The growing number of influential Weibo commentators are increasingly opening their own online shops or promoting products.
The world’s largest retailer plans to open an e-commerce headquarters in Shanghai.
The world’s largest retailer is building an e-commerce headquarters in the world’s most populous country.
Wal-Mart Stores Inc. announced this week that it had reached an agreement with the government of Shanghai to establish an office in China’s leading commercial city to oversee Wal-Mart’s online retailing operations in China. The retail chain and the Shanghai government agreed to work together to train e-commerce personnel and speed the development of online retailing in China.
“The scale of online sales in China is expanding rapidly and is projected to match U.S. online sales in the next few years,” says Wan Ling Martello, executive vice president of Global Ecommerce, emerging markets, at Wal-Mart. “We are very optimistic about China's e-commerce market and its growth potential. With Shanghai as our Global eCommerce’s China headquarters, we look forward to offering Chinese consumers a wider selection of quality products at good value with a great online shopping experience.” The Shanghai headquarters will report to Martello and Scott Price, president and CEO of Walmart Asia.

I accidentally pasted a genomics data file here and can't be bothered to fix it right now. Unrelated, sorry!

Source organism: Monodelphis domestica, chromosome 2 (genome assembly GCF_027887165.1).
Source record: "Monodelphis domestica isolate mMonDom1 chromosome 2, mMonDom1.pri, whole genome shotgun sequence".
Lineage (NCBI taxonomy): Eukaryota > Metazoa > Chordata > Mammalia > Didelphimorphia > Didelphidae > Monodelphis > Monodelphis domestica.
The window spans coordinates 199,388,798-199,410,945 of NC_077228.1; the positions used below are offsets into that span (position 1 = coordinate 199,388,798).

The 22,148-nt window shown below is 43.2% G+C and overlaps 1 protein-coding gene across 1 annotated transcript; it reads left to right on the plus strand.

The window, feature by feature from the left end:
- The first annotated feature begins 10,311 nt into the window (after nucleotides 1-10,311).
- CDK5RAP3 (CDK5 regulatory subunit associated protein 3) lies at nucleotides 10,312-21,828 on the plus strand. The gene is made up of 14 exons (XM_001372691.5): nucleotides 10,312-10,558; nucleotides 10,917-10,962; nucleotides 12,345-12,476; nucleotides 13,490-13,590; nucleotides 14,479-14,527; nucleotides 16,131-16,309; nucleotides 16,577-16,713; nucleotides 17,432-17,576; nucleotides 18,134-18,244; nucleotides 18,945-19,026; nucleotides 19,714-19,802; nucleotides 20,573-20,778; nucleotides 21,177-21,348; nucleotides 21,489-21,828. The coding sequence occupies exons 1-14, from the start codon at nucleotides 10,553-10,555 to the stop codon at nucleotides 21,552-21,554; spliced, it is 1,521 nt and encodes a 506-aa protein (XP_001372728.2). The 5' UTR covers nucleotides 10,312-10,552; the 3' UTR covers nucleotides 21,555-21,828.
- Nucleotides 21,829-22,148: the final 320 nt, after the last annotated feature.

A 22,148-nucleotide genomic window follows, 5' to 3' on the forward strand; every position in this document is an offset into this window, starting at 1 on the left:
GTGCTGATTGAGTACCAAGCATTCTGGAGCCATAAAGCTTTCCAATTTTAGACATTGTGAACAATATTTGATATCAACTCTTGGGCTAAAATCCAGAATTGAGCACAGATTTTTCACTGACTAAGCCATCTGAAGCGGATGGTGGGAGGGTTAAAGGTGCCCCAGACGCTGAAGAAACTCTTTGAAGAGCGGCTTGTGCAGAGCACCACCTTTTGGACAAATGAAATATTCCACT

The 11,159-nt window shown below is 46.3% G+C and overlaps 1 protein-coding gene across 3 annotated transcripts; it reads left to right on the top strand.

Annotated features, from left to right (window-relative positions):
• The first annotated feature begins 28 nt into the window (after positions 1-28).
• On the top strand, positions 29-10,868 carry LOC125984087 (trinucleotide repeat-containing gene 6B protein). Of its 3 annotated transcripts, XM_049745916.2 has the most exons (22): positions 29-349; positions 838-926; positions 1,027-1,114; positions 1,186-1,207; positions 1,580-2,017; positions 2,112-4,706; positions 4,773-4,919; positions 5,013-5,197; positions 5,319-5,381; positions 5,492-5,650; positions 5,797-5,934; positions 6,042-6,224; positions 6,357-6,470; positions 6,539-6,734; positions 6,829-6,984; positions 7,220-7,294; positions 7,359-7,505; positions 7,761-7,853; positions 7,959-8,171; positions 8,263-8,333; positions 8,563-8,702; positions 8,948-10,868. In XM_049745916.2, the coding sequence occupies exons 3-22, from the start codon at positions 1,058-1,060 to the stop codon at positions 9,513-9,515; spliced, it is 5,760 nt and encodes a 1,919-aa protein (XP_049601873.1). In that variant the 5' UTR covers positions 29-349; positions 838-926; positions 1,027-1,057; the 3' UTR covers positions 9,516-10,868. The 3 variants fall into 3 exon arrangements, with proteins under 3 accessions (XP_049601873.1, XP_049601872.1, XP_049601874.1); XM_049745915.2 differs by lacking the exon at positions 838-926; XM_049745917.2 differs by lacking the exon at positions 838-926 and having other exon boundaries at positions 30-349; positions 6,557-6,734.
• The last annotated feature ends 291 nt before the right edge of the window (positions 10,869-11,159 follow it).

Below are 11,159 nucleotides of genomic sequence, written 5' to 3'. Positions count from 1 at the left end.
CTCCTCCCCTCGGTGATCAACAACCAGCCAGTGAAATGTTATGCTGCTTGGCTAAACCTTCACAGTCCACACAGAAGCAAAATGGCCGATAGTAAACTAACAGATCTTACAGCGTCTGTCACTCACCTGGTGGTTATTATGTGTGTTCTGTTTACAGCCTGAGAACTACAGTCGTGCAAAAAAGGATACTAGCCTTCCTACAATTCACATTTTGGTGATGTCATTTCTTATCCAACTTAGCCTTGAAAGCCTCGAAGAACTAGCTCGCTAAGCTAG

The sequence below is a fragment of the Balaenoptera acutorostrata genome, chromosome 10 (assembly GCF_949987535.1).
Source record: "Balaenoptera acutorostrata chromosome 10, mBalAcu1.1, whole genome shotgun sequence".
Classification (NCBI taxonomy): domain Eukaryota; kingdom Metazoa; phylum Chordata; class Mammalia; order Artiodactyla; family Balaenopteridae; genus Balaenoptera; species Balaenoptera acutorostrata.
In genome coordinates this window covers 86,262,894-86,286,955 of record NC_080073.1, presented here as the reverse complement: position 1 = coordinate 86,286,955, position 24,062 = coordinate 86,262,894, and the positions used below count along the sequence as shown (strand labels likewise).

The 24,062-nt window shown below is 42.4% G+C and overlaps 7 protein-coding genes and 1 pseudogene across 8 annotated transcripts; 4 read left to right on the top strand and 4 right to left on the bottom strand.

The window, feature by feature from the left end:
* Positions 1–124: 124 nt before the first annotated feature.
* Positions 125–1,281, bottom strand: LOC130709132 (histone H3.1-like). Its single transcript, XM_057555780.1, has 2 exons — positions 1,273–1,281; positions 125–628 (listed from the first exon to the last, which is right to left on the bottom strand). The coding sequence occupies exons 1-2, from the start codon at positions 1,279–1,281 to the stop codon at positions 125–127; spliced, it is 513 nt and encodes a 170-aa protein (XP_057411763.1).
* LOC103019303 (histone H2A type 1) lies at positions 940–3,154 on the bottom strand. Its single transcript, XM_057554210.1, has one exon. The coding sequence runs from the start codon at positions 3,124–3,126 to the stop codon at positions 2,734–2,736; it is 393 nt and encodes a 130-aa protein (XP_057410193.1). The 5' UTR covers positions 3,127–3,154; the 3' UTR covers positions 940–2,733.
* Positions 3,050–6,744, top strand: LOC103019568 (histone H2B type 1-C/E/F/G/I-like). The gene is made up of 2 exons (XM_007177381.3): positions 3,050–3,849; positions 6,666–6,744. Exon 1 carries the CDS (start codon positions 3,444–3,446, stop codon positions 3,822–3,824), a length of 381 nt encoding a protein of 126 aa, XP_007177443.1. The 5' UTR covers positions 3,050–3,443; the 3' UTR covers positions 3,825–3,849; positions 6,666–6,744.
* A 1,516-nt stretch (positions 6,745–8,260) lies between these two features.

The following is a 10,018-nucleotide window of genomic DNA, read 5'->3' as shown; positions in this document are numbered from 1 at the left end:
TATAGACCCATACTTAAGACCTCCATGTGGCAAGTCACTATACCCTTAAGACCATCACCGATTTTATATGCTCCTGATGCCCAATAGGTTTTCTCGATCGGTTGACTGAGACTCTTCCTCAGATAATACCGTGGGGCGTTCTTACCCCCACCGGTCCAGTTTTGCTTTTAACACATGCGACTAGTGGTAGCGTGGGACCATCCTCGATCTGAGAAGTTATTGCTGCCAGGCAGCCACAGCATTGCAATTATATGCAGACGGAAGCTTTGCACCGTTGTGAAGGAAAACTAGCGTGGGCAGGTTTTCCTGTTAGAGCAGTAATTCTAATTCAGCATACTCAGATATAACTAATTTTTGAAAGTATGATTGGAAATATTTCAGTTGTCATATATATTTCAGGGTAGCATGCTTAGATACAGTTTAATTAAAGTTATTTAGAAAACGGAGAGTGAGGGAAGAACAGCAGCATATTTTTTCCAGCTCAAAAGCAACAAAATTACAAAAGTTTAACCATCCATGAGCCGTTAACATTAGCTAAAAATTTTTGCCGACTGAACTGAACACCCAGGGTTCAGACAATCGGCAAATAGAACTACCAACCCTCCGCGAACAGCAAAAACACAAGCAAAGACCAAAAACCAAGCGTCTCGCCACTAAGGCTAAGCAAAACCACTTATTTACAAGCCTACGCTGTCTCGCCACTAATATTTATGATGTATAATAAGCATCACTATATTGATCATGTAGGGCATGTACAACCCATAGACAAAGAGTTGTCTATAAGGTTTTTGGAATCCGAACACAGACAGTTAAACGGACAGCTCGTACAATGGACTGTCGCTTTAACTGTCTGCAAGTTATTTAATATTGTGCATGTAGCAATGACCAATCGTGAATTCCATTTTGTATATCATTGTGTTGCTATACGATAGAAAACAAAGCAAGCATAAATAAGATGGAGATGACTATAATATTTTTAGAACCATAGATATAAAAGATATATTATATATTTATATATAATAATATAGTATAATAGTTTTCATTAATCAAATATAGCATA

The announcement of the Shanghai office follows Wal-Mart’s announcement last month that it had purchased a minority stake in Chinese online retailer Yihaodian. Wal-Mart has operated bricks-and-mortar stores in China since 1996.
Wal-Mart is following the lead of other U.S. retailers and e-commerce players in investing in China’s fast-growing online retailing arena. There were 161 million online shoppers in China as of December 2010, according to the China Internet Network Information Center, the government-authorized body that maintains the country’s Internet infrastructure. Forrester Research projects that e-commerce sales will reach $159.4 billion by 2015, up from $48.8 billion in 2010.
Among the U.S. companies that have announced investments in China this year are retailers Apple Inc. and Gap Inc., online payment service provider PayPal, a unit of eBay Inc., and group-buying site Groupon Inc.
Apple is No. 3 in the Internet Retailer Top 500 Guide, Walmart.com No. 6 and Gap No. 24.